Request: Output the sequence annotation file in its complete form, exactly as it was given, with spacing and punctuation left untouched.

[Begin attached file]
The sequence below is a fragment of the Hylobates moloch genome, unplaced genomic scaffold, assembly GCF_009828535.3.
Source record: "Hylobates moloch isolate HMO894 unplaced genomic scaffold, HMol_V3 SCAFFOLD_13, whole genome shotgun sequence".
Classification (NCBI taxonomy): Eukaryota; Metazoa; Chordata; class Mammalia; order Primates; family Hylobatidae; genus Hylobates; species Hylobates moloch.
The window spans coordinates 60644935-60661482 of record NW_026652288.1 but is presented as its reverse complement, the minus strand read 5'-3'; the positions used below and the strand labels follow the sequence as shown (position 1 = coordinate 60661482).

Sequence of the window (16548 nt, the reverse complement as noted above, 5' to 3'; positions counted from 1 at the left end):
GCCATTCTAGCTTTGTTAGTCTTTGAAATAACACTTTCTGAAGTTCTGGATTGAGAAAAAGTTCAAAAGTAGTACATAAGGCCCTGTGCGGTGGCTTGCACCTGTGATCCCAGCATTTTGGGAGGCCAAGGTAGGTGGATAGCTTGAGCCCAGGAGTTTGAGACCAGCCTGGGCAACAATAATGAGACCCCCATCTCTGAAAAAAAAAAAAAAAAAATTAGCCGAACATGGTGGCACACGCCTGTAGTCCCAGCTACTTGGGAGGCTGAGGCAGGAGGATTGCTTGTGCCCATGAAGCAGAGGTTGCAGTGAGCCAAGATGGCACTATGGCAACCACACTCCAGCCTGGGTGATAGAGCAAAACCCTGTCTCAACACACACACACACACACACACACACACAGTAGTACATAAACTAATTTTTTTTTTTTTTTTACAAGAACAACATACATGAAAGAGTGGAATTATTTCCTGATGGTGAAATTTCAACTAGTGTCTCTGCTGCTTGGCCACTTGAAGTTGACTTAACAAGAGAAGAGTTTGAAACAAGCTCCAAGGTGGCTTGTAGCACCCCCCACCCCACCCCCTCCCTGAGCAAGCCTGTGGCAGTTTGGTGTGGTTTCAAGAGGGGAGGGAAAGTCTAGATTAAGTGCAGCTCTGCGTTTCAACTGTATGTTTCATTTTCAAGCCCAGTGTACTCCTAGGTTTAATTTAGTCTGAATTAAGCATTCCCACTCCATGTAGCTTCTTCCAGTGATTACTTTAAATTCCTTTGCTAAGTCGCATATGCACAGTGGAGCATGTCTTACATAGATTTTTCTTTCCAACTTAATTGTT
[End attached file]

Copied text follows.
The sequence below is a fragment of the Hylobates moloch genome, unplaced genomic scaffold, assembly GCF_009828535.3.
Source record: "Hylobates moloch isolate HMO894 unplaced genomic scaffold, HMol_V3 SCAFFOLD_13, whole genome shotgun sequence".
Classification (NCBI taxonomy): Eukaryota; Metazoa; Chordata; class Mammalia; order Primates; family Hylobatidae; genus Hylobates; species Hylobates moloch.
The window spans coordinates 60644935-60661482 of record NW_026652288.1 but is presented as its reverse complement, the minus strand read 5'-3'; the positions used below and the strand labels follow the sequence as shown (position 1 = coordinate 60661482).

Sequence of the window (16548 nt, the reverse complement as noted above, 5' to 3'; positions counted from 1 at the left end):
GCCATTCTAGCTTTGTTAGTCTTTGAAATAACACTTTCTGAAGTTCTGGATTGAGAAAAAGTTCAAAAGTAGTACATAAGGCCCTGTGCGGTGGCTTGCACCTGTGATCCCAGCATTTTGGGAGGCCAAGGTAGGTGGATAGCTTGAGCCCAGGAGTTTGAGACCAGCCTGGGCAACAATAATGAGACCCCCATCTCTGAAAAAAAAAAAAAAAAAATTAGCCGAACATGGTGGCACACGCCTGTAGTCCCAGCTACTTGGGAGGCTGAGGCAGGAGGATTGCTTGTGCCCATGAAGCAGAGGTTGCAGTGAGCCAAGATGGCACTATGGCAACCACACTCCAGCCTGGGTGATAGAGCAAAACCCTGTCTCAACACACACACACACACACACACACACACAGTAGTACATAAACTAATTTTTTTTTTTTTTTTACAAGAACAACATACATGAAAGAGTGGAATTATTTCCTGATGGTGAAATTTCAACTAGTGTCTCTGCTGCTTGGCCACTTGAAGTTGACTTAACAAGAGAAGAGTTTGAAACAAGCTCCAAGGTGGCTTGTAGCACCCCCCACCCCACCCCCTCCCTGAGCAAGCCTGTGGCAGTTTGGTGTGGTTTCAAGAGGGGAGGGAAAGTCTAGATTAAGTGCAGCTCTGCGTTTCAACTGTATGTTTCATTTTCAAGCCCAGTGTACTCCTAGGTTTAATTTAGTCTGAATTAAGCATTCCCACTCCATGTAGCTTCTTCCAGTGATTACTTTAAATTCCTTTGCTAAGTCGCATATGCACAGTGGAGCATGTCTTACATAGATTTTTCTTTCCAACTTAATTGTT